Business Opportunities for the Poor: How M-Pesa and Private Companies are Bringing Development to Kenya

Nikolaj levy

Student thesis: Master thesis

Abstract

This thesis argues that private companies using the Kenyan mobile money technology, M-PESA, can drive development forward by creating business opportunities for their low-income customers. Thus, as opposed to the focus of prevalent M-PESA studies, the thesis view the engagement of private sector companies as crucial for extending the benefits of M-PESA to the poorest. Companies can leverage the technology and provide low-income Kenyans with access to products and services that were previously unavailable to them, which in turn creates business opportunities. Business opportunities are defined as an opportunity to start a new business venture or the opportunity to improve an already established business. The research is conducted by applying Jenkins’ (2008) notions of mobile money ecosystems and an adapted version of the Osterwalder et. al (2010) business model canvas. Based primarily on field research in Kenya, three cases show that companies using M-PESA can reduce their operational costs and offer flexible financing options, thereby allowing the low-income customers to buy products and services in new and improved ways The business opportunities created are associated with the different companies’ value propositions and target groups. Examples of business opportunities include: moving from subsistence to commercial farming via the KickStart pump, the Lifelink water station creating water entrepreneurs and improving the business environment by reducing the risk of corruption, and Kopo Kopo helping merchants reach more customers and obtain loans. Insights in the thesis contribute to the knowledge of how private companies can drive development forward by using mobile money and we hope it inspires further research, as well as points Kenyan companies considering the use of M-PESA in a useful direction. Finally, the thesis points to three issues which can potentially distort the developmental impact of M-PESA in Kenya. Page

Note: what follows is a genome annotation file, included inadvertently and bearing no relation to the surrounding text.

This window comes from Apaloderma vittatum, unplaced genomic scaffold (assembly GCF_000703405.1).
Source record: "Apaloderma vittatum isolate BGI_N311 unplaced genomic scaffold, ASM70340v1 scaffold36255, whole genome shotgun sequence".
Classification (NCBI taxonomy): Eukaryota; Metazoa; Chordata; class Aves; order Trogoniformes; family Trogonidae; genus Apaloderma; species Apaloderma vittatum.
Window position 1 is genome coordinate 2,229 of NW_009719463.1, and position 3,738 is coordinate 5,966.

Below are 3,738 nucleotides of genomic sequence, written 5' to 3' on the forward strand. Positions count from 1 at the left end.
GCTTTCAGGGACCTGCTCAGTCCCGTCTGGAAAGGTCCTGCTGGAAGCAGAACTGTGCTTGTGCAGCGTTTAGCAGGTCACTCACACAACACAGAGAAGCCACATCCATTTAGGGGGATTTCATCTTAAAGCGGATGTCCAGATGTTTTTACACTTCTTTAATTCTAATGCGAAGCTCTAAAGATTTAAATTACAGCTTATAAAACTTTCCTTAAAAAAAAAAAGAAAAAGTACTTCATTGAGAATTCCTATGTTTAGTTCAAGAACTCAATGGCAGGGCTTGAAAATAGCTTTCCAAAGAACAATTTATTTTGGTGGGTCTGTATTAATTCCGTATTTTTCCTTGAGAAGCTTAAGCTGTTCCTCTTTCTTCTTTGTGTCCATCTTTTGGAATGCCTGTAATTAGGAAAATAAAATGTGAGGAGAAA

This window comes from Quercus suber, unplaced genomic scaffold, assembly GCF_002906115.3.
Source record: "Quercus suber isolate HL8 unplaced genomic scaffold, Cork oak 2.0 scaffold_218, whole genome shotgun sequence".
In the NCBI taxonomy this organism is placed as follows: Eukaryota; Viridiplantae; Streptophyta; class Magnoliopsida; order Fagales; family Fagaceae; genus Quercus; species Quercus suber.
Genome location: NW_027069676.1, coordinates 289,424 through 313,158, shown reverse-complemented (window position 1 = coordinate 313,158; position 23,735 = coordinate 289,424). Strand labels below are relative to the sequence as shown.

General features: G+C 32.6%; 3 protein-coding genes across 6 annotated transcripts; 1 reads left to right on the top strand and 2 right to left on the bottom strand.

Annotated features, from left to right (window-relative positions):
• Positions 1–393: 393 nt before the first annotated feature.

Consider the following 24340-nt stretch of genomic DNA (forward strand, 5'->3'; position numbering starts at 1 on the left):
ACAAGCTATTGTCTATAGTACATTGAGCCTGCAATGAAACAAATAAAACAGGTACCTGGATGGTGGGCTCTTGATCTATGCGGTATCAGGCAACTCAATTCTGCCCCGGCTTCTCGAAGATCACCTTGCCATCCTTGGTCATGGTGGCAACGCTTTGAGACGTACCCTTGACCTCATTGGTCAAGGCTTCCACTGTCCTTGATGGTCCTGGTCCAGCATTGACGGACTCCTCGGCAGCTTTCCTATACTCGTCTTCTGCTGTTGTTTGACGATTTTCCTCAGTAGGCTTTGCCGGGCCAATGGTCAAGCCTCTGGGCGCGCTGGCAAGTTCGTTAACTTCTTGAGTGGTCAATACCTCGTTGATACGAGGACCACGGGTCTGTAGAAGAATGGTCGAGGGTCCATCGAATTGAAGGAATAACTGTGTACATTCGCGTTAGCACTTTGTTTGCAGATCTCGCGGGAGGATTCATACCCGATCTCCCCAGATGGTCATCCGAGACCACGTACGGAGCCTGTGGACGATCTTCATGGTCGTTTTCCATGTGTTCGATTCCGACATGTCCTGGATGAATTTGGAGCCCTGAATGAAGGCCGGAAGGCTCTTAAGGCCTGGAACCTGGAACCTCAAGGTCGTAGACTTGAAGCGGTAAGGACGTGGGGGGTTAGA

EducationsMSocSc in Political Communication and Managment, (Graduate Programme) Final Thesis
LanguageEnglish
Publication date2015
Number of pages108